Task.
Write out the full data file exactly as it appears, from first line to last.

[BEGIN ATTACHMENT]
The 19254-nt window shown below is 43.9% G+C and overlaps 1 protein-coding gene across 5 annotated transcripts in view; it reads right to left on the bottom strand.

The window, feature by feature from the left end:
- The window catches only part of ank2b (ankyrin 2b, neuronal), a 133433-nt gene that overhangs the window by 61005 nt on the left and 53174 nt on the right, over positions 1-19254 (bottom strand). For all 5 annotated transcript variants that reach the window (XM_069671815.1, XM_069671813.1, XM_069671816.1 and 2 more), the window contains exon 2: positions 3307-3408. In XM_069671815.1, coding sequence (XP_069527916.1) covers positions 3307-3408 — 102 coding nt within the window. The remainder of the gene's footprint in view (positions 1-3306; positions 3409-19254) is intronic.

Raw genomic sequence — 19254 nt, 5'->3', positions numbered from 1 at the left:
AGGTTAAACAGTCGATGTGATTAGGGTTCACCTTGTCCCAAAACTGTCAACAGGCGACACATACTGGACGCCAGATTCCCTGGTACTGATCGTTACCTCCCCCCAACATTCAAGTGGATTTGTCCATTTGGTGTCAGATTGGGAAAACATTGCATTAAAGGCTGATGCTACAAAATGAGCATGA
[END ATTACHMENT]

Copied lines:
The 19254-nt window shown below is 43.9% G+C and overlaps 1 protein-coding gene across 5 annotated transcripts in view; it reads right to left on the bottom strand.

The window, feature by feature from the left end:
- The window catches only part of ank2b (ankyrin 2b, neuronal), a 133433-nt gene that overhangs the window by 61005 nt on the left and 53174 nt on the right, over positions 1-19254 (bottom strand). For all 5 annotated transcript variants that reach the window (XM_069671815.1, XM_069671813.1, XM_069671816.1 and 2 more), the window contains exon 2: positions 3307-3408. In XM_069671815.1, coding sequence (XP_069527916.1) covers positions 3307-3408 — 102 coding nt within the window. The remainder of the gene's footprint in view (positions 1-3306; positions 3409-19254) is intronic.

Raw genomic sequence — 19254 nt, 5'->3', positions numbered from 1 at the left:
AGGTTAAACAGTCGATGTGATTAGGGTTCACCTTGTCCCAAAACTGTCAACAGGCGACACATACTGGACGCCAGATTCCCTGGTACTGATCGTTACCTCCCCCCAACATTCAAGTGGATTTGTCCATTTGGTGTCAGATTGGGAAAACATTGCATTAAAGGCTGATGCTACAAAATGAGCATGA